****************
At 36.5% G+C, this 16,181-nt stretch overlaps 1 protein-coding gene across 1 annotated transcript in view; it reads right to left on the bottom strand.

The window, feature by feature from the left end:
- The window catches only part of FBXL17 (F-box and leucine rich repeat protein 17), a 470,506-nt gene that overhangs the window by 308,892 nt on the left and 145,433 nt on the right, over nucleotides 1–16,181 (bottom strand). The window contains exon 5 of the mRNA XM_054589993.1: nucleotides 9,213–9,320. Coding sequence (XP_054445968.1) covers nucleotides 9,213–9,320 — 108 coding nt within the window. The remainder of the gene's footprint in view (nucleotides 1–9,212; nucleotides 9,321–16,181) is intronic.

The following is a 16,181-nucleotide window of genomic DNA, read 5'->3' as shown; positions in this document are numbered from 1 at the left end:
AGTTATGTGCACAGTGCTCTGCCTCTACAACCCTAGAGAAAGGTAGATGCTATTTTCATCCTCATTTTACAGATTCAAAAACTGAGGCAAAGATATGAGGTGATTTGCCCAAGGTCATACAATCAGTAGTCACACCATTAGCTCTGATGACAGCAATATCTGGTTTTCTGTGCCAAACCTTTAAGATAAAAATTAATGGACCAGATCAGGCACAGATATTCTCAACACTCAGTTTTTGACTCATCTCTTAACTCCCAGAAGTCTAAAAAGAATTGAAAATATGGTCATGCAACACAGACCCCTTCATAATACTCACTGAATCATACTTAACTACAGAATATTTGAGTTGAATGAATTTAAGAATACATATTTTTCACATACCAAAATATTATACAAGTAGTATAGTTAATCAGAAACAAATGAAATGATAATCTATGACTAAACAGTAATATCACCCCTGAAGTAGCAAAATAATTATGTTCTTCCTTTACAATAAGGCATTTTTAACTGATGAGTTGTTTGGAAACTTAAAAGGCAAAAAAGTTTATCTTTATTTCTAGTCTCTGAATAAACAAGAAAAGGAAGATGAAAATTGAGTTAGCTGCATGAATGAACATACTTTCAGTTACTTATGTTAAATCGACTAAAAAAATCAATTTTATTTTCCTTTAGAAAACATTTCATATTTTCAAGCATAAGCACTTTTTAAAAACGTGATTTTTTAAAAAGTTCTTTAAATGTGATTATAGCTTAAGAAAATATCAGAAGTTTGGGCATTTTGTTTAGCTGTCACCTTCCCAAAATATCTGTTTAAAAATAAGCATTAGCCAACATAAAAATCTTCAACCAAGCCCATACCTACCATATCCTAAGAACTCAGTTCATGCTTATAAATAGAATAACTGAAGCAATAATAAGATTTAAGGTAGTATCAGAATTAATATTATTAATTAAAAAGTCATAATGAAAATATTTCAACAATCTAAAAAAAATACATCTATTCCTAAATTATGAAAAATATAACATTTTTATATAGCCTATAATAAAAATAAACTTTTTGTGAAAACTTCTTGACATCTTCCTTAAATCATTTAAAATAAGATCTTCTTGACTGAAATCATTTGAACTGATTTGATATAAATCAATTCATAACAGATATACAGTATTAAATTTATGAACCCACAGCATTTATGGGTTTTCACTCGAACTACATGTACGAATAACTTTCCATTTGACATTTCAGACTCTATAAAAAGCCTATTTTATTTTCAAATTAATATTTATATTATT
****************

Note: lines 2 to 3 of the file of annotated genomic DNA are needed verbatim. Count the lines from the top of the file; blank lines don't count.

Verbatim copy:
The window, feature by feature from the left end:
- The window catches only part of FBXL17 (F-box and leucine rich repeat protein 17), a 470,506-nt gene that overhangs the window by 308,892 nt on the left and 145,433 nt on the right, over nucleotides 1–16,181 (bottom strand). The window contains exon 5 of the mRNA XM_054589993.1: nucleotides 9,213–9,320. Coding sequence (XP_054445968.1) covers nucleotides 9,213–9,320 — 108 coding nt within the window. The remainder of the gene's footprint in view (nucleotides 1–9,212; nucleotides 9,321–16,181) is intronic.